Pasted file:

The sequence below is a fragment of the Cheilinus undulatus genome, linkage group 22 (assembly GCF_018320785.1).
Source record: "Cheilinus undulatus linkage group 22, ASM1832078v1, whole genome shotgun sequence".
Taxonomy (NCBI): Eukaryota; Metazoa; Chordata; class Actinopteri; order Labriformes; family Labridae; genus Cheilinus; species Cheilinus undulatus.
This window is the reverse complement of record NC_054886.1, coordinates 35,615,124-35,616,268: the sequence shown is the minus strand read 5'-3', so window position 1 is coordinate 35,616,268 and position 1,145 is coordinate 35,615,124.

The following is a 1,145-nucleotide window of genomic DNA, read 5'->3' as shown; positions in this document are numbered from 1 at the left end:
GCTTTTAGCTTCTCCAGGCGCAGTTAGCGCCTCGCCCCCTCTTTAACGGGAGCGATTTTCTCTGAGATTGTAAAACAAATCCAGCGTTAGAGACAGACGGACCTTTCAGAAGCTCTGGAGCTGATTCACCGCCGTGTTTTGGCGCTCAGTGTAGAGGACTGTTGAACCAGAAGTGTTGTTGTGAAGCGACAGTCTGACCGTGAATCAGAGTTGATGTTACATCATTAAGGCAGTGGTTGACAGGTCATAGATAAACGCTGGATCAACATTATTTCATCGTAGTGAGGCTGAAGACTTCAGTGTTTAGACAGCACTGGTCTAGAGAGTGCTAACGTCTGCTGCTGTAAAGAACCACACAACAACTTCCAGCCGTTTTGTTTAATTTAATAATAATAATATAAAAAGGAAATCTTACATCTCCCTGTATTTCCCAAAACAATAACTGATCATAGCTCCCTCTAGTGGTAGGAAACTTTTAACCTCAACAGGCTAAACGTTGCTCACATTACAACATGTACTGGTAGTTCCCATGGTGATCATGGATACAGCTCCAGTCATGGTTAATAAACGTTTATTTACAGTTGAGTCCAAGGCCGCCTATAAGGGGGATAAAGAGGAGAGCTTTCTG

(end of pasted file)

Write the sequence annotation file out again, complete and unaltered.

The sequence below is a fragment of the Cheilinus undulatus genome, linkage group 22 (assembly GCF_018320785.1).
Source record: "Cheilinus undulatus linkage group 22, ASM1832078v1, whole genome shotgun sequence".
Taxonomy (NCBI): Eukaryota; Metazoa; Chordata; class Actinopteri; order Labriformes; family Labridae; genus Cheilinus; species Cheilinus undulatus.
This window is the reverse complement of record NC_054886.1, coordinates 35,615,124-35,616,268: the sequence shown is the minus strand read 5'-3', so window position 1 is coordinate 35,616,268 and position 1,145 is coordinate 35,615,124.

The following is a 1,145-nucleotide window of genomic DNA, read 5'->3' as shown; positions in this document are numbered from 1 at the left end:
GCTTTTAGCTTCTCCAGGCGCAGTTAGCGCCTCGCCCCCTCTTTAACGGGAGCGATTTTCTCTGAGATTGTAAAACAAATCCAGCGTTAGAGACAGACGGACCTTTCAGAAGCTCTGGAGCTGATTCACCGCCGTGTTTTGGCGCTCAGTGTAGAGGACTGTTGAACCAGAAGTGTTGTTGTGAAGCGACAGTCTGACCGTGAATCAGAGTTGATGTTACATCATTAAGGCAGTGGTTGACAGGTCATAGATAAACGCTGGATCAACATTATTTCATCGTAGTGAGGCTGAAGACTTCAGTGTTTAGACAGCACTGGTCTAGAGAGTGCTAACGTCTGCTGCTGTAAAGAACCACACAACAACTTCCAGCCGTTTTGTTTAATTTAATAATAATAATATAAAAAGGAAATCTTACATCTCCCTGTATTTCCCAAAACAATAACTGATCATAGCTCCCTCTAGTGGTAGGAAACTTTTAACCTCAACAGGCTAAACGTTGCTCACATTACAACATGTACTGGTAGTTCCCATGGTGATCATGGATACAGCTCCAGTCATGGTTAATAAACGTTTATTTACAGTTGAGTCCAAGGCCGCCTATAAGGGGGATAAAGAGGAGAGCTTTCTG